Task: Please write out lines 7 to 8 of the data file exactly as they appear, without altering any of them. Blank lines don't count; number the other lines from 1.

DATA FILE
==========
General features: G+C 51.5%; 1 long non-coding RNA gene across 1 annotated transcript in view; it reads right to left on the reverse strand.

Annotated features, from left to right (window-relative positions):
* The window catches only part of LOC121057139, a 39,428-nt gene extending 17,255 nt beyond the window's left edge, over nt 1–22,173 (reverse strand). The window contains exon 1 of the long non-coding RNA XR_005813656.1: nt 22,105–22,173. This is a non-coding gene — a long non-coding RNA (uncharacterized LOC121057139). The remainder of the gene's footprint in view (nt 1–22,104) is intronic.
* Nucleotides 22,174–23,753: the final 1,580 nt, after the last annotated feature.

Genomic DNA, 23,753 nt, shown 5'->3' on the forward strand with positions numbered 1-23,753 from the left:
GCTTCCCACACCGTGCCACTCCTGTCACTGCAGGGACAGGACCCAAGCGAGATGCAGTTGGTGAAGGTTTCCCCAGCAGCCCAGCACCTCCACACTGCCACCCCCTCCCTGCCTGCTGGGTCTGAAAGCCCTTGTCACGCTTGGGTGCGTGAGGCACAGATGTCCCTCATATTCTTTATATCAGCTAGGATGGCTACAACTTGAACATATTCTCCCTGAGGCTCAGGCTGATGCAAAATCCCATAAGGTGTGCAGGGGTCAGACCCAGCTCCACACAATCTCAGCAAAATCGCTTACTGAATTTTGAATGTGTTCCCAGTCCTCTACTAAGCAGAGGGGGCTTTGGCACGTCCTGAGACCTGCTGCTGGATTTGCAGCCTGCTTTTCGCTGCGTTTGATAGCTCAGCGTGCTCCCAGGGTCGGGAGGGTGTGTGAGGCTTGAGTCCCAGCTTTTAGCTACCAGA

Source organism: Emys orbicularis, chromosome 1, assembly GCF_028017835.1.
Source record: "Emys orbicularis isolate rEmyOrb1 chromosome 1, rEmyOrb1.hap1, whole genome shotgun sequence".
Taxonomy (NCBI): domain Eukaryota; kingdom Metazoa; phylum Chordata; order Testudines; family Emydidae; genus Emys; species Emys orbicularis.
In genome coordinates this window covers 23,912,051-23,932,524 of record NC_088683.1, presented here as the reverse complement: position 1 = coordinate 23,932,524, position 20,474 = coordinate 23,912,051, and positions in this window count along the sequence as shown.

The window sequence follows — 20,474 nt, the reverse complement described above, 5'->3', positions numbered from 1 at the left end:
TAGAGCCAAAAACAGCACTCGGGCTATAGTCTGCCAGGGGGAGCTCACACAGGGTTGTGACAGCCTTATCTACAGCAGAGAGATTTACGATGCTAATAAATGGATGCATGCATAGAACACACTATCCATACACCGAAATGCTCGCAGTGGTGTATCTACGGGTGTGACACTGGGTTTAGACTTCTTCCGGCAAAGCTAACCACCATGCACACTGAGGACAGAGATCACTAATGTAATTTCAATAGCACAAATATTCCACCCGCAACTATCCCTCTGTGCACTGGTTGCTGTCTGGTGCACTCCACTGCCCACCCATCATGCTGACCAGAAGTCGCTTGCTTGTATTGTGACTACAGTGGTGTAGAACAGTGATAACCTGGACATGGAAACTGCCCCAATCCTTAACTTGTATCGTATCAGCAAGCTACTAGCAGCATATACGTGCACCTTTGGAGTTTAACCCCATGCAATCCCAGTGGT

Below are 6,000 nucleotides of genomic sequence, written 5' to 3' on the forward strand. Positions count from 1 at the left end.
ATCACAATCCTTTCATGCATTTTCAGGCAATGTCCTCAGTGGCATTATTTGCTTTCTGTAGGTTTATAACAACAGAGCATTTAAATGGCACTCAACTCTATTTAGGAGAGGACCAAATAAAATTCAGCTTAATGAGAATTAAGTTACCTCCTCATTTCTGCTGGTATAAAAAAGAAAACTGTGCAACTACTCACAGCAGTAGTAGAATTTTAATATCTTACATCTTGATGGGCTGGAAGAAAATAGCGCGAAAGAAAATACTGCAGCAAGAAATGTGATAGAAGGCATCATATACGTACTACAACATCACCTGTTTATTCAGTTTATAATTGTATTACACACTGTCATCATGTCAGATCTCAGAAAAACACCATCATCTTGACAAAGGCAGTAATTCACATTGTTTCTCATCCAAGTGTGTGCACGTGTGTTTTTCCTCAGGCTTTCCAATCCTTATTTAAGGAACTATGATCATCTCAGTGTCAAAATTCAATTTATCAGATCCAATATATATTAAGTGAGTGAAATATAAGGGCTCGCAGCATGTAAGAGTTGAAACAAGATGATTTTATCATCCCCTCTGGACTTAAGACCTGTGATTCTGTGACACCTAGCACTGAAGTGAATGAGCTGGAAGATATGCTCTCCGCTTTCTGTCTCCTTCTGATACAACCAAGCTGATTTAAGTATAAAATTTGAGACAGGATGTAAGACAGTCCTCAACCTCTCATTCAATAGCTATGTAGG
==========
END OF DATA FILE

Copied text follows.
Source organism: Emys orbicularis, chromosome 1, assembly GCF_028017835.1.
Source record: "Emys orbicularis isolate rEmyOrb1 chromosome 1, rEmyOrb1.hap1, whole genome shotgun sequence".